September 9th Weekly Market Update
When Lehman Brothers filed for bankruptcy on September 15, 2008, defining the seminal event of the financial crisis, there was one big risk investors were worried about across their portfolios: credit risk — the potential losses arising from the inability of mortgage borrowers, financial institutions, and government enterprises to pay back their debts. As we reach the five-year anniversary of that event this coming weekend, another single big risk has emerged in the minds of investors: interest rate risk — the potential losses from rising interest rates on financial assets. While not worthy of anywhere near the same degree of concern as five years ago for most investors, all market participants have been focusing on this traditionally bond-market-centric risk.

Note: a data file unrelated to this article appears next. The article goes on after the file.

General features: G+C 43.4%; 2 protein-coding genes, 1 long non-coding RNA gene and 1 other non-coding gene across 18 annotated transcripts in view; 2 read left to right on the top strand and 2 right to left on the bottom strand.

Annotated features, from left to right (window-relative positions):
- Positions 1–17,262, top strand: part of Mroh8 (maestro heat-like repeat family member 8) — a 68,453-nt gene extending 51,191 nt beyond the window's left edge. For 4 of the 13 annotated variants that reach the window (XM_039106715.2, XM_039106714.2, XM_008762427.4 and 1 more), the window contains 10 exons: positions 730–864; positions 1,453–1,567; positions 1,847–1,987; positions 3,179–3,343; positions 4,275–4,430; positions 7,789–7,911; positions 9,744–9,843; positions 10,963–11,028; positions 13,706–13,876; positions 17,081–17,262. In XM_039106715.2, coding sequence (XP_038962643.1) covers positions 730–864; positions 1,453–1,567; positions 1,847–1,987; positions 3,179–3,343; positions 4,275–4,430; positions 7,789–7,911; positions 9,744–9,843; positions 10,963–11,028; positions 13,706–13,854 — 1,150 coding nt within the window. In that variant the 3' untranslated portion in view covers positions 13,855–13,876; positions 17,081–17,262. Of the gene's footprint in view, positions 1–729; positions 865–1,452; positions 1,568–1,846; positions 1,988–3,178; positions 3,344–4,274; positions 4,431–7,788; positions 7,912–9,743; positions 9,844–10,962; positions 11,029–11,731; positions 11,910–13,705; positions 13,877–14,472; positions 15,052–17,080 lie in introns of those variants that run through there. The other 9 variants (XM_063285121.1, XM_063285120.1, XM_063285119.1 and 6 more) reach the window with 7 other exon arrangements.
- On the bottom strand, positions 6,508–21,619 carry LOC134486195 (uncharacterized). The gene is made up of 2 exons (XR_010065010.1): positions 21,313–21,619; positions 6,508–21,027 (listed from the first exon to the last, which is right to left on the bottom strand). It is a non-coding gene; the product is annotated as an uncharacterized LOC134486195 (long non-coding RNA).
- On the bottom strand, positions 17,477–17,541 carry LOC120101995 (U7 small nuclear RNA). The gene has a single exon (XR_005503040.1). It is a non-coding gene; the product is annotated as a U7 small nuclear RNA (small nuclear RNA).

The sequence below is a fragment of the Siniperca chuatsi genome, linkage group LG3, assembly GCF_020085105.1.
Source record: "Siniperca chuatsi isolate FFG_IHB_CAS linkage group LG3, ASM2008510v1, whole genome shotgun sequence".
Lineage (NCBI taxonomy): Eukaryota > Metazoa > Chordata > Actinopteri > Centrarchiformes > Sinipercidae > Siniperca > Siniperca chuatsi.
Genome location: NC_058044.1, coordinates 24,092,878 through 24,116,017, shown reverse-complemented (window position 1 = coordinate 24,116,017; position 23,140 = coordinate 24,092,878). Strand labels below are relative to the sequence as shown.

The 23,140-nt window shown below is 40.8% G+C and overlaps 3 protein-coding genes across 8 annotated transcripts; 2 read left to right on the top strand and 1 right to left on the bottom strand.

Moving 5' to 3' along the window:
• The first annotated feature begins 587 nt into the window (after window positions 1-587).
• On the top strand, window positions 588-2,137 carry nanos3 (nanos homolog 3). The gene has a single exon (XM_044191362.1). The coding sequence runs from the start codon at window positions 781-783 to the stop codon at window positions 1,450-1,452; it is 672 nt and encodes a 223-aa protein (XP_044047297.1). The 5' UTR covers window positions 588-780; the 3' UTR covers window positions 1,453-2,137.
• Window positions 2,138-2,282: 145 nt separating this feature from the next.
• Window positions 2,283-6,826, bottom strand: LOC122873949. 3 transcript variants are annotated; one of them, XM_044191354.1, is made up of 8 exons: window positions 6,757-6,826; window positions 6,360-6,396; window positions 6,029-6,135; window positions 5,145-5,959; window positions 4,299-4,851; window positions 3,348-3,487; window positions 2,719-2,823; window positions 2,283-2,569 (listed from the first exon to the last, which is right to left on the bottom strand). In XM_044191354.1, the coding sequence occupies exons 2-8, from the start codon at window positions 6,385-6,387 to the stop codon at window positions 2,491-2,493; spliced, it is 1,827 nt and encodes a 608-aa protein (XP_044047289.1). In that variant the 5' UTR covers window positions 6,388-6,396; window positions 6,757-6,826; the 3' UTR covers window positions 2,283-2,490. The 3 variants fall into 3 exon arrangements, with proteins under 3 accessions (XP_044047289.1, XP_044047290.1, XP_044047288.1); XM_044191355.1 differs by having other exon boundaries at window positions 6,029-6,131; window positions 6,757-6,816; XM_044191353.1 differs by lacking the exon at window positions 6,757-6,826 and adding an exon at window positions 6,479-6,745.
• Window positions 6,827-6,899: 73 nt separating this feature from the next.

Of course, for bond investors, rising interest rates mean falling bond prices, while declining interest rates mean rising bond prices. In general, the prices of longer-term and lower-yielding bonds have the greatest interest-rate sensitivity. Over the past four months, the sharp rise in the yield on the 10-year Treasury from 1.6% on May 2 to 3.0% on Friday of last week has resulted in losses for many high-quality bonds. But it has been no picnic for other asset classes either. For much of the past five years, high-yield bonds have acted a lot more like stocks than bonds, measured by statistical correlation. However, the rise in rates this year has reminded high yield bondholders that they are still bonds, as they have tracked the losses in bonds since May 2 rather than the gains in stocks.
For the full article: One Big Risk